Being able to go out for a walk may be the greatest joy and entertainment she had for a while already. Photo: Plan International
While the world is closely monitoring the refugee crisis in Europe, the shouts from the other end of the world are ignored. After the breakout of the Syrian civil war in 2011, more than 1.5 million Syrians rushed into their neighbouring country, Lebanon.
We might have heard of the challenges encountered by refugees in their new homes, but have you ever imagined the life being a girl in those situations?
Just like any other refugees, Syrian refugee girls have to face the problems of overcrowded housing, racial discrimination and insufficient of resources. Yet, there are many more threats and harms ahead for them.
Plan International conducted a survey among 400 girls aged 10 to 19 in the area, in the aspects of housing, education, labour, freedom of movement, healthcare and safety, and the results are heartbreaking.
Statistics show about 90% of the girls shoulder the responsibility of household chores and some are required to work as a cleaner for houses and restaurants, or even begging on street to support the finance of their families. Workplace there is not as safe as Hong Kong’s, in contrast, full of child labour, exploitations and harassments. 57% of them felt ‘unsafe’ in their working environments, being forced to deal with the sexual harassments from their colleagues, their bosses or customers. And the tag of ‘refugee girl’ also provides them with much lower income.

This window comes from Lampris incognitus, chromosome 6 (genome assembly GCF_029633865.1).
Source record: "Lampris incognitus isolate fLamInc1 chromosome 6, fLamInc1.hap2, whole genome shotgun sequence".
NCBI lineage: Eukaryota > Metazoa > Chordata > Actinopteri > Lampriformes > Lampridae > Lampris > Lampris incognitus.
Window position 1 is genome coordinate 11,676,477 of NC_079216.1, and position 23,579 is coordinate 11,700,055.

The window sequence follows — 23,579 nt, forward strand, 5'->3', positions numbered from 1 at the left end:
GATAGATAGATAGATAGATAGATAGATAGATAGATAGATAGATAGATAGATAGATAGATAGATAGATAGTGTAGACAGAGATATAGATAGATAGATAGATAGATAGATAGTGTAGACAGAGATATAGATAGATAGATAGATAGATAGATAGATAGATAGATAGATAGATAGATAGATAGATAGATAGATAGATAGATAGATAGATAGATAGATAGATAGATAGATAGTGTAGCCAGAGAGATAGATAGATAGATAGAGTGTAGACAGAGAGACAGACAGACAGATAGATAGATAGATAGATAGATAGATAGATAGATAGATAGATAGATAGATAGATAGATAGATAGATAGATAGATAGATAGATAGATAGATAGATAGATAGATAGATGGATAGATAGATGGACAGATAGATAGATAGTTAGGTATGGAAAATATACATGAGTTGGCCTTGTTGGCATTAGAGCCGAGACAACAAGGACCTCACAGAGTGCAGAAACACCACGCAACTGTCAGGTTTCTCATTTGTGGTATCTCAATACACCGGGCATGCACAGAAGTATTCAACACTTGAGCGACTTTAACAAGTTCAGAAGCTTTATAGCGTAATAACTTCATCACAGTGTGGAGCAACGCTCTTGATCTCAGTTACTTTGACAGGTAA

Life for girls who do not have to work does not necessarily imply ‘better’ or ‘easier’. Since there are numerous cases of harassments, rapes, trafficking and drug dealing in the community, a lot of the families ban their girls from leaving the homes.
‘We are trapped at home,’ a 17-year-old said. Compared with her brothers, her freedom of movement is strictly confined. Not given any opportunity to make friends or going out, took away her rights as a child.
“Girls are our daughters, our mothers and half our society. We need to empower them through education and work so that they can raise better men.’’
Education is a powerful weapon to protect the girls in crisis. It equips them with the ability to make a living, to understand the world and more importantly to speak up in their communities and internationally.
Nonetheless, only 60% of girls are reported to attend school regularly. Others are pushed away by discrimination, unaffordable expenses, family opposition and child marriage.
‘They told us the school is full every time we told them our background as Syrian,” another 17-year-old said. The ‘lucky ones’ enrolled also have to deal with the harassments from schoolmates and scared many of the refugee girls.
Still, the girls keep fighting with their thirst for knowledge. They enjoy the rare occasion to leave the house, to spend time with their peers and teachers, and to change their lives. In the times of war and conflicts, they pick education as their weapon and strive for a moment of peace.
Plan International aims to stand for the rights of the girls, ensures them a chance of schooling, frees them from harassments and brings changes to their communities. At the same time, to expand the mission to every corner of the world, empowering every girl and giving every child a happy childhood.